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At the Federal Games Guild, video games and public policy play together

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A child plays an online game on a tablet booth at the ED Games Expo in Washington D.C., while a woman points toward the tablet to show him how to play.

"You're not going to get the same thing from reading a 25-page policy brief as you'll get from a game, but more people — I bet — will play my game," the FGG's Elizabeth Newbury says. Courtesy Department of Education

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If you’ve ever wanted to try balancing the federal budget or test how well you understand disinformation, there are video games that let you do both, thanks in part to members of the Federal Games Guild.

The Federal Games Guild, or FGG, is an informal group of people interested in making games related to the federal government and public policy. While the group traces its origins back to the Barack Obama administration, it is currently housed at the Wilson Center, a nonpartisan think tank. Elizabeth Newbury is the director of the Serious Games Initiative at the Wilson Center, as well as the chair of the FGG.

She spoke with “Marketplace” host Kai Ryssdal about her work on public policy games. The following is an edited transcript of their conversation.

Kai Ryssdal: So when you go to a dinner party or a cocktail party or the kids’ soccer game or whatever, and somebody says, “What do you do?” And you say, “I’m the director of the Serious Games Initiative at the Wilson Center, and I’m also affiliated with the Federal Games Guild,” then what happens?

Elizabeth Newbury: Well, typically they ask me to explain Minecraft to them. But, more importantly, I explain that I have a background and Ph.D. in game studies from Cornell University, and part of my job is to use games for positive outcomes for social good and to tackle leading policy issues of today.

Ryssdal: Well, keep going with the policy issues thing. What makes a good policy game?

Newbury: Yeah. So at the Wilson Center, we’re an international-focused think tank. We also develop games and try to help engage broad dynamics of stakeholders — in my case, often middle school students and up — on leading policy issues. So one of our games is called The Fiscal Ship. It’s on the federal budget and national debt.

Ryssdal: That is a hard game, by the way. It is a superhard game.

Newbury: Oh yeah.

Ryssdal: You sound surprised that I’ve played.

Newbury: No, not that you’ve played. I’ve played it before — everything from middle school students to members of Congress. And it’s interesting how everyone comes with a different lens to that particular game.

Ryssdal: We should say here that Fiscal Ship is a game about the federal budget, and you get some policy objectives or you choose yours, and then you have to make the budget work. And as I said, and maybe it’s just me, I think it’s really hard. How does one, however, go about getting involved with the game world for these kinds of policy games that you’re talking about? I mean, not everybody has a Ph.D. in game studies, right?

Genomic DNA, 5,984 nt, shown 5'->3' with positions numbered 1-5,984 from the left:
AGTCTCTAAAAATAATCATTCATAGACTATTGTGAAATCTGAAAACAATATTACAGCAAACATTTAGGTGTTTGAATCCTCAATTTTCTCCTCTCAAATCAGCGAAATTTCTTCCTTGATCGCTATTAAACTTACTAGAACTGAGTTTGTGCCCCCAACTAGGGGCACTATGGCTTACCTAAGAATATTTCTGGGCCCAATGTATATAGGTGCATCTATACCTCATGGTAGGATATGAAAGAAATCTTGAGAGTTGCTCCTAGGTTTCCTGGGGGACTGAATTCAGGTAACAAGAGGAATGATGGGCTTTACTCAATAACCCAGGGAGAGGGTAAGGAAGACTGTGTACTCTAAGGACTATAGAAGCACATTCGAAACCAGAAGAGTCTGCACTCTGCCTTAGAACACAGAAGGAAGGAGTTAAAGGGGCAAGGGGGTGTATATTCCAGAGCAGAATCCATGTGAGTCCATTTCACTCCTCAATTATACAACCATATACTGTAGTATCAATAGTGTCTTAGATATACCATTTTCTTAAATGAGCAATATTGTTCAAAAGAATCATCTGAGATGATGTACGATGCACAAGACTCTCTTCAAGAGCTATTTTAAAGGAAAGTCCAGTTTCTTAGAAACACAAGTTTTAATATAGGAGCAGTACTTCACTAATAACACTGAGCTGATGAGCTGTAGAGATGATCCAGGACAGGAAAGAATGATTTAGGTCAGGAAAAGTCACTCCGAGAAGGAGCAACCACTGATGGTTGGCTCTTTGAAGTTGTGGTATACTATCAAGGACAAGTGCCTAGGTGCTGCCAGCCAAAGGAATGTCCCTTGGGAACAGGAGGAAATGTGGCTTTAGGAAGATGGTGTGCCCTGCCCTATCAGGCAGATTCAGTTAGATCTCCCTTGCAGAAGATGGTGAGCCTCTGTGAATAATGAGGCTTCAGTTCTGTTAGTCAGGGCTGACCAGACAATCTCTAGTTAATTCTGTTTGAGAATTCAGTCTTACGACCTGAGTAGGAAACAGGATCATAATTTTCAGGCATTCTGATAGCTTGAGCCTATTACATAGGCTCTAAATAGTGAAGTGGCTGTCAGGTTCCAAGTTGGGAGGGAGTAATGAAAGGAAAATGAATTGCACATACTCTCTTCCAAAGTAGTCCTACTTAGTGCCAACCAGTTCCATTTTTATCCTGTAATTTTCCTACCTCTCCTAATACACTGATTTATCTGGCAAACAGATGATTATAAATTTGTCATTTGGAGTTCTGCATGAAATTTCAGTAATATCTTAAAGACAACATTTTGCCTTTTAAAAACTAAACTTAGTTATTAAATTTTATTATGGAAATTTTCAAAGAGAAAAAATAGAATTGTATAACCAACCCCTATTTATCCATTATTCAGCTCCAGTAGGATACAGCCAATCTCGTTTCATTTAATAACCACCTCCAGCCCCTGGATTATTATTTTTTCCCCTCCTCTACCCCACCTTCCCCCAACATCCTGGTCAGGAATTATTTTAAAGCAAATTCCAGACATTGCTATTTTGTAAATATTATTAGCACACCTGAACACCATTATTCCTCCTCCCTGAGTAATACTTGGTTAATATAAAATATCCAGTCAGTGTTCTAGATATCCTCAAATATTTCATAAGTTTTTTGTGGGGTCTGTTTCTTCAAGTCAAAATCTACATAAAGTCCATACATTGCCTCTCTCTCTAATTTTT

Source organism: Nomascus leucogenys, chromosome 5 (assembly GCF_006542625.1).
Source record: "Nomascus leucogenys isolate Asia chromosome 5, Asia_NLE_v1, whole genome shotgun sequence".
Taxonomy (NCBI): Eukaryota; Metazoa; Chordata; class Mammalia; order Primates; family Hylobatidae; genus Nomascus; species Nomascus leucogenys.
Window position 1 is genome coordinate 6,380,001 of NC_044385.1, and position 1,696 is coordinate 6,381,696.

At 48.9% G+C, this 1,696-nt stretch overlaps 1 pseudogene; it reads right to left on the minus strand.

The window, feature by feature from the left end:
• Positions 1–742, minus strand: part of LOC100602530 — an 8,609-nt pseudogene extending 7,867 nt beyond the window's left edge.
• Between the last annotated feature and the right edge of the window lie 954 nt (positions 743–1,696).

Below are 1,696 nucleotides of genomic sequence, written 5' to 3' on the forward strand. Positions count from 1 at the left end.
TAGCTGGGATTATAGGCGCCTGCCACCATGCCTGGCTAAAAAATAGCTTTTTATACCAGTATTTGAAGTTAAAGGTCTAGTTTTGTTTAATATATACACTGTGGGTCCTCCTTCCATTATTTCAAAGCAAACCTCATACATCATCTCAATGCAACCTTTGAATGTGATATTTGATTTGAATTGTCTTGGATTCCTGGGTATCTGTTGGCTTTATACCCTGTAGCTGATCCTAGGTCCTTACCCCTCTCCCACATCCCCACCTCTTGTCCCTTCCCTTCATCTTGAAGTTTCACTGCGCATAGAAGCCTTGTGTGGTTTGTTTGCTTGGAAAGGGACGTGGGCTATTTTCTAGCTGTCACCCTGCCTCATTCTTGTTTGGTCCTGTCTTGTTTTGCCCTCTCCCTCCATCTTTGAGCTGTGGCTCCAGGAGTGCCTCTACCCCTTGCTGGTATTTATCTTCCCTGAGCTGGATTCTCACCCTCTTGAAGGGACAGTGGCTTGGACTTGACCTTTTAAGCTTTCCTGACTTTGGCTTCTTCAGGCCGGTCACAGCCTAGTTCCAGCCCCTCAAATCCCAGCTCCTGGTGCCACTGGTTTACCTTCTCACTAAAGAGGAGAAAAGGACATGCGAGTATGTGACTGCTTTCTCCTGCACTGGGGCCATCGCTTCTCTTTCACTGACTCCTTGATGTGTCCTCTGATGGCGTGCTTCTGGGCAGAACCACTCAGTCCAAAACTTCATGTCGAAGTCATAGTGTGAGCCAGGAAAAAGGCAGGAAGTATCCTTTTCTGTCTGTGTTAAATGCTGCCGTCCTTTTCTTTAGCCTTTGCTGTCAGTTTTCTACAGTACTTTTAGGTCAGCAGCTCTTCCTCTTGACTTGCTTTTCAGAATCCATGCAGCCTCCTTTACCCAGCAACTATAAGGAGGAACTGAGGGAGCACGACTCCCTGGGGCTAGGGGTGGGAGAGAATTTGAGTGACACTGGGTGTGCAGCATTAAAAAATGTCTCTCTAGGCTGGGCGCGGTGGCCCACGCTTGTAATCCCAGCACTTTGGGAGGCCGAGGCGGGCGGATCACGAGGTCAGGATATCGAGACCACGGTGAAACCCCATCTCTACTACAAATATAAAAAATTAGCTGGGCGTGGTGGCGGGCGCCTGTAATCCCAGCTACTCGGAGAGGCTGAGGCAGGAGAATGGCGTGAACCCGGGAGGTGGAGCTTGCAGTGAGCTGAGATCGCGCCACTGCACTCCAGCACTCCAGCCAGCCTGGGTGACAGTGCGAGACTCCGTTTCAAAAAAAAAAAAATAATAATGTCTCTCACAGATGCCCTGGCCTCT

Newbury: Yeah. So, thank you again — obviously, you have played the Fiscal Ship. I should also note that you can play it at yourself and see if you can do better than we can at it. But one of the things that —

Ryssdal: Do you know the secret cheat code for Fiscal Ship? I mean, all games have cheat codes, right?

Newbury: Well, I can’t give all the secrets. But I will say that the game will stop you if the goals that you set are too hard. But most of the time, you can get to the goals and reducing national debt in about 14 moves or so. I’ll slip you the cheat codes after this talk.

Ryssdal: Maybe afterward. I mean, look, the Federal Games Guild and the Serious Games Initiative — it’s serious work, right? Because you want people to learn and understand this stuff.

Newbury: Exactly. So games can be really used to help motivate people to learn. The other thing that we know games are really good at is that they’re really good at helping to make things that are otherwise really potentially dangerous — such as crashing the federal budget, but also I’m thinking of my colleagues at the [Centers for Disease Control and Prevention], who developed [virtual reality] experiences for everything from labs to coal miners — and just making those experiences safe and accessible and dynamic in a way, and testing it and providing that sort of an avenue for training that you wouldn’t otherwise have.

Ryssdal: Yeah, so what are games bad at then? What doesn’t work in your policy gaming world, right?

Newbury: So I would say that they’re not necessarily as good at, like, a graduate-level course in economics, for example. You’re not going to get the same thing from reading a 25-page policy brief as you’ll get from a game, but more people — I bet — will play my game than they will read a 25-page policy brief.

Ryssdal: I’m not taking that bet. That is a safe bet. Outside of policy games, like when you go home and you’re done with gaming professionally for the day, are you a gamer in real life, too?

Newbury: Yes, I actually do play video games. It’s a part of the job, but also something that I enjoy. And in point of fact, the reason I got into the field I’m interested in is, is because there aren’t a lot of women gamers out there. I grew up with three brothers who would notoriously keep me out of the Sega Genesis room and that sort of thing while they were playing. And so of course, I had to go on and make it a professional focus to show them that I can do it better than they can.

Ryssdal: Well, on the theory that they might be listening, because you’ll tell them that you’re on, can you beat them now?

Newbury: They probably wouldn’t admit it, but I probably can beat them at a couple of things.

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